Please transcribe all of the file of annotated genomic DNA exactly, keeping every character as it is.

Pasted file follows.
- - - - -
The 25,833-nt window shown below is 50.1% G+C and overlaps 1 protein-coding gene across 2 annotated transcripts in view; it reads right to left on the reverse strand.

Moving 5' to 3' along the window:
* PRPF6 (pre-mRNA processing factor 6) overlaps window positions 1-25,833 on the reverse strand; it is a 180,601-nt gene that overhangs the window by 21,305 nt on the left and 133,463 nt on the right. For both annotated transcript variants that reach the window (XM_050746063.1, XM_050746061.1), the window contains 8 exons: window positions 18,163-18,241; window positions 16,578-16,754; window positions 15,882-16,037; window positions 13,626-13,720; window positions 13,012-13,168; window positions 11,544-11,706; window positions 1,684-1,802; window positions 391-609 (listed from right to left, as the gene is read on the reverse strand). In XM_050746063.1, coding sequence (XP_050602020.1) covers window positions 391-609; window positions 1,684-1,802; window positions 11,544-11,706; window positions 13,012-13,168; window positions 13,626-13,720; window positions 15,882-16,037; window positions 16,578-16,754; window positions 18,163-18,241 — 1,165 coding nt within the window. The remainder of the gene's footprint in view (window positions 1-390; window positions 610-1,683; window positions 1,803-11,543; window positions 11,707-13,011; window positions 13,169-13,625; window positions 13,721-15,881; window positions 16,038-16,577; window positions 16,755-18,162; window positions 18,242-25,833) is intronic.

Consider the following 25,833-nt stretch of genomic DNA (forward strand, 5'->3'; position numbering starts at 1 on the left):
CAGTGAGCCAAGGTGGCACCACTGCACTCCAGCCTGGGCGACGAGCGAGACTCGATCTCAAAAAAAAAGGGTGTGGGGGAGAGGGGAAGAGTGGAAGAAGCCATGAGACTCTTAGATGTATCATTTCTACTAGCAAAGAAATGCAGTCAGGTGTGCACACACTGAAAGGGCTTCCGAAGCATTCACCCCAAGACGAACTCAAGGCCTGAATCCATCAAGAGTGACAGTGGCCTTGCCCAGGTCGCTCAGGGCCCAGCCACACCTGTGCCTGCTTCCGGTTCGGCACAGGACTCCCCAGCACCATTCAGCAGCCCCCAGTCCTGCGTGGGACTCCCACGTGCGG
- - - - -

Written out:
The 25,833-nt window shown below is 50.1% G+C and overlaps 1 protein-coding gene across 2 annotated transcripts in view; it reads right to left on the reverse strand.

Moving 5' to 3' along the window:
* PRPF6 (pre-mRNA processing factor 6) overlaps window positions 1-25,833 on the reverse strand; it is a 180,601-nt gene that overhangs the window by 21,305 nt on the left and 133,463 nt on the right. For both annotated transcript variants that reach the window (XM_050746063.1, XM_050746061.1), the window contains 8 exons: window positions 18,163-18,241; window positions 16,578-16,754; window positions 15,882-16,037; window positions 13,626-13,720; window positions 13,012-13,168; window positions 11,544-11,706; window positions 1,684-1,802; window positions 391-609 (listed from right to left, as the gene is read on the reverse strand). In XM_050746063.1, coding sequence (XP_050602020.1) covers window positions 391-609; window positions 1,684-1,802; window positions 11,544-11,706; window positions 13,012-13,168; window positions 13,626-13,720; window positions 15,882-16,037; window positions 16,578-16,754; window positions 18,163-18,241 — 1,165 coding nt within the window. The remainder of the gene's footprint in view (window positions 1-390; window positions 610-1,683; window positions 1,803-11,543; window positions 11,707-13,011; window positions 13,169-13,625; window positions 13,721-15,881; window positions 16,038-16,577; window positions 16,755-18,162; window positions 18,242-25,833) is intronic.

Consider the following 25,833-nt stretch of genomic DNA (forward strand, 5'->3'; position numbering starts at 1 on the left):
CAGTGAGCCAAGGTGGCACCACTGCACTCCAGCCTGGGCGACGAGCGAGACTCGATCTCAAAAAAAAAGGGTGTGGGGGAGAGGGGAAGAGTGGAAGAAGCCATGAGACTCTTAGATGTATCATTTCTACTAGCAAAGAAATGCAGTCAGGTGTGCACACACTGAAAGGGCTTCCGAAGCATTCACCCCAAGACGAACTCAAGGCCTGAATCCATCAAGAGTGACAGTGGCCTTGCCCAGGTCGCTCAGGGCCCAGCCACACCTGTGCCTGCTTCCGGTTCGGCACAGGACTCCCCAGCACCATTCAGCAGCCCCCAGTCCTGCGTGGGACTCCCACGTGCGG